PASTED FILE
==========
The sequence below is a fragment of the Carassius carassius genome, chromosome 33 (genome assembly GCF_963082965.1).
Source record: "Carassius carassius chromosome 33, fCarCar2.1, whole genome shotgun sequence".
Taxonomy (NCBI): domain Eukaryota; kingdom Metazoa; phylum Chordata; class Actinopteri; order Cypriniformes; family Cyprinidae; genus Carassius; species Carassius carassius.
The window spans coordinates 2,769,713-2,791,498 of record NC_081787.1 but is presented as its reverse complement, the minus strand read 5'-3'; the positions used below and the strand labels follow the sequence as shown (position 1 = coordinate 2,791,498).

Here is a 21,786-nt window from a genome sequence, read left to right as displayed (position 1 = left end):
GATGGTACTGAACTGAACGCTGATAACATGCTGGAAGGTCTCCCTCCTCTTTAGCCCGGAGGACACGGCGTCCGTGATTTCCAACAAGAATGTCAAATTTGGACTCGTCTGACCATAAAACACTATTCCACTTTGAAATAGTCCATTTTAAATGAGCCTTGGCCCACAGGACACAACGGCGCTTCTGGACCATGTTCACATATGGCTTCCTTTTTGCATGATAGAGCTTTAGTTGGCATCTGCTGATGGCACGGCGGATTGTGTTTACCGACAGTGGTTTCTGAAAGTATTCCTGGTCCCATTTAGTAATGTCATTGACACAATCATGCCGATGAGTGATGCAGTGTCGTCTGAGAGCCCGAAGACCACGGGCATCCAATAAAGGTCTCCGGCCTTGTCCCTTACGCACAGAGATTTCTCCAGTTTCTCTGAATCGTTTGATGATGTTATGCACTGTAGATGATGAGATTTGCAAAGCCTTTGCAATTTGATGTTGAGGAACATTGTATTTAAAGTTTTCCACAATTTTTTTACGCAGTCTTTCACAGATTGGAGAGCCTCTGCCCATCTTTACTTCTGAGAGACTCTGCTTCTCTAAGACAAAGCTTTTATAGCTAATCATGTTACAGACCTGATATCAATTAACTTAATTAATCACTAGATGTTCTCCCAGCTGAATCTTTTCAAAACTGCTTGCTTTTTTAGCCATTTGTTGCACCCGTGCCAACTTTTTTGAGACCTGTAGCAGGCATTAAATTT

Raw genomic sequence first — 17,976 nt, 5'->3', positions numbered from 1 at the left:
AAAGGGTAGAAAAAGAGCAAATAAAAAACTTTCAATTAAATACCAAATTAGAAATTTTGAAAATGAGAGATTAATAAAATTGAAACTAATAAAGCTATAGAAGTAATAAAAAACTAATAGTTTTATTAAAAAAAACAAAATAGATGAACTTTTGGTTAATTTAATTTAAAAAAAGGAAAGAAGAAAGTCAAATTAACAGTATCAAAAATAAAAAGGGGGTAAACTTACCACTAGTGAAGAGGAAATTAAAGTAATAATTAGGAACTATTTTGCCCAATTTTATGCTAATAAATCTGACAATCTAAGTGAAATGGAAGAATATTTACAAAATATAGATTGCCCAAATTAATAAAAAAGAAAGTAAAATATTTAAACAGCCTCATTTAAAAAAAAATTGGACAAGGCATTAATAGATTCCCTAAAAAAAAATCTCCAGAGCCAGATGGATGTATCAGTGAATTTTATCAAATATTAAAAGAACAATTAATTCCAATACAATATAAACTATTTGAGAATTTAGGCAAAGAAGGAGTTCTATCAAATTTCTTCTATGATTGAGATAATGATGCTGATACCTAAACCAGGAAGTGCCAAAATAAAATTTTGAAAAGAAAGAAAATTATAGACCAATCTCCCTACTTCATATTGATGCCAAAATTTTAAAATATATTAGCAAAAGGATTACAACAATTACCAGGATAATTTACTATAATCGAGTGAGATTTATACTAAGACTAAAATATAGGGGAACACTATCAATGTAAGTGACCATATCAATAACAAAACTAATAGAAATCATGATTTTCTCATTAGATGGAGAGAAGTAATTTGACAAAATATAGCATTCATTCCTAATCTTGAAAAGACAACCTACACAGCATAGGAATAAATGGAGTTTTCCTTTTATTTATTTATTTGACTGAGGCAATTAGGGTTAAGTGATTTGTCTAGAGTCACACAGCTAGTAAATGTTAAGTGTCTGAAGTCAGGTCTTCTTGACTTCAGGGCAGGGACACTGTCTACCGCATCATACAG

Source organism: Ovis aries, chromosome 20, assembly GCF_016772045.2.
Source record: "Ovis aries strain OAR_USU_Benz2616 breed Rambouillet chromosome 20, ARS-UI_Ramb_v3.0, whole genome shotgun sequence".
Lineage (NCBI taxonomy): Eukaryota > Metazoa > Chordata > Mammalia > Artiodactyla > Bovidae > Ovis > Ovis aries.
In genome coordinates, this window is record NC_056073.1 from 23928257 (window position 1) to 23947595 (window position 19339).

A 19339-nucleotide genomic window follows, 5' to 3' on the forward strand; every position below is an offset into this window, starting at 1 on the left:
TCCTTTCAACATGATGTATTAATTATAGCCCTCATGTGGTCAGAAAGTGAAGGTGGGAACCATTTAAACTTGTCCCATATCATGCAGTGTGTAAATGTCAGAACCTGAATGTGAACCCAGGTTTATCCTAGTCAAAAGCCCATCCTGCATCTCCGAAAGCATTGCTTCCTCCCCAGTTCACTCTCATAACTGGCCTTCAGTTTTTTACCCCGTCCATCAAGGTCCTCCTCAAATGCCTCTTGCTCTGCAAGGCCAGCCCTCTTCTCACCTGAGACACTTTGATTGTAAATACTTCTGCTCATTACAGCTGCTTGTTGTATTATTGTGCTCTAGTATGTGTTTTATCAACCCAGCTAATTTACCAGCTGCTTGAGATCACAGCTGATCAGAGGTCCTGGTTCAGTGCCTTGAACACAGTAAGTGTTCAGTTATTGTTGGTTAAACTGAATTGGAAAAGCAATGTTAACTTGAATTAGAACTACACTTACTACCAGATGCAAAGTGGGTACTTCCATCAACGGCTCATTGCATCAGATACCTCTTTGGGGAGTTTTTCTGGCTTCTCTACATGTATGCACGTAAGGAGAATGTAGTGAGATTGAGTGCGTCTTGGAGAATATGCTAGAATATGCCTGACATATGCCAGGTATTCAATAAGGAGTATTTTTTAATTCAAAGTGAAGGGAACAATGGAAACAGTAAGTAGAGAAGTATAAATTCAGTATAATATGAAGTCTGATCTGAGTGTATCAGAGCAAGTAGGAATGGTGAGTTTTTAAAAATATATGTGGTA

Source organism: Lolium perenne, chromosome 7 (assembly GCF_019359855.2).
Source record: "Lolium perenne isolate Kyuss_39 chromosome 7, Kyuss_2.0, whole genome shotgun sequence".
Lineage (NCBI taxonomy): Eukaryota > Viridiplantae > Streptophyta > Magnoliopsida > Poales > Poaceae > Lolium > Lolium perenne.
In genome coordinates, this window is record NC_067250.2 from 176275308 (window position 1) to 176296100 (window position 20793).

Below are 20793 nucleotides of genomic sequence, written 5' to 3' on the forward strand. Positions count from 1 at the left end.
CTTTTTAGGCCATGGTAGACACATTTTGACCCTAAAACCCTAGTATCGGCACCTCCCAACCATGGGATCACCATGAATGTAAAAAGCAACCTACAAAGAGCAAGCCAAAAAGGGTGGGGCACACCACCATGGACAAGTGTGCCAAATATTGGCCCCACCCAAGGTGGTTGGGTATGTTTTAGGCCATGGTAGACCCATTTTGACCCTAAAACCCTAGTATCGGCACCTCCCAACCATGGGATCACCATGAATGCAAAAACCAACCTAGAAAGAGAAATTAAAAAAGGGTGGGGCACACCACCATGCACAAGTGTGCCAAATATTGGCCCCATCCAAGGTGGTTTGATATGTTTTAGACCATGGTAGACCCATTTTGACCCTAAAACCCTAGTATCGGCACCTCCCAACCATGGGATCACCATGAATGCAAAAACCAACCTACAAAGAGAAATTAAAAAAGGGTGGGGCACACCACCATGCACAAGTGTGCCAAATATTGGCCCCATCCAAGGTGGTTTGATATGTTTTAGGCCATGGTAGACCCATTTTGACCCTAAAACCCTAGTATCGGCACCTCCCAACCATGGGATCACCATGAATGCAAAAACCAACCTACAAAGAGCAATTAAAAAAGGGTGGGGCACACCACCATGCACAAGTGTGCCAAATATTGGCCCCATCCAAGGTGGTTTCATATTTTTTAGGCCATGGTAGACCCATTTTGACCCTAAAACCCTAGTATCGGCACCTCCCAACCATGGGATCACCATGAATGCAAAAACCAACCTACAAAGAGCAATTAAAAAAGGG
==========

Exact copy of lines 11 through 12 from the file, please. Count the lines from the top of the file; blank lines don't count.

Lineage (NCBI taxonomy): Eukaryota > Metazoa > Chordata > Mammalia > Artiodactyla > Bovidae > Ovis > Ovis aries.
In genome coordinates, this window is record NC_056073.1 from 23928257 (window position 1) to 23947595 (window position 19339).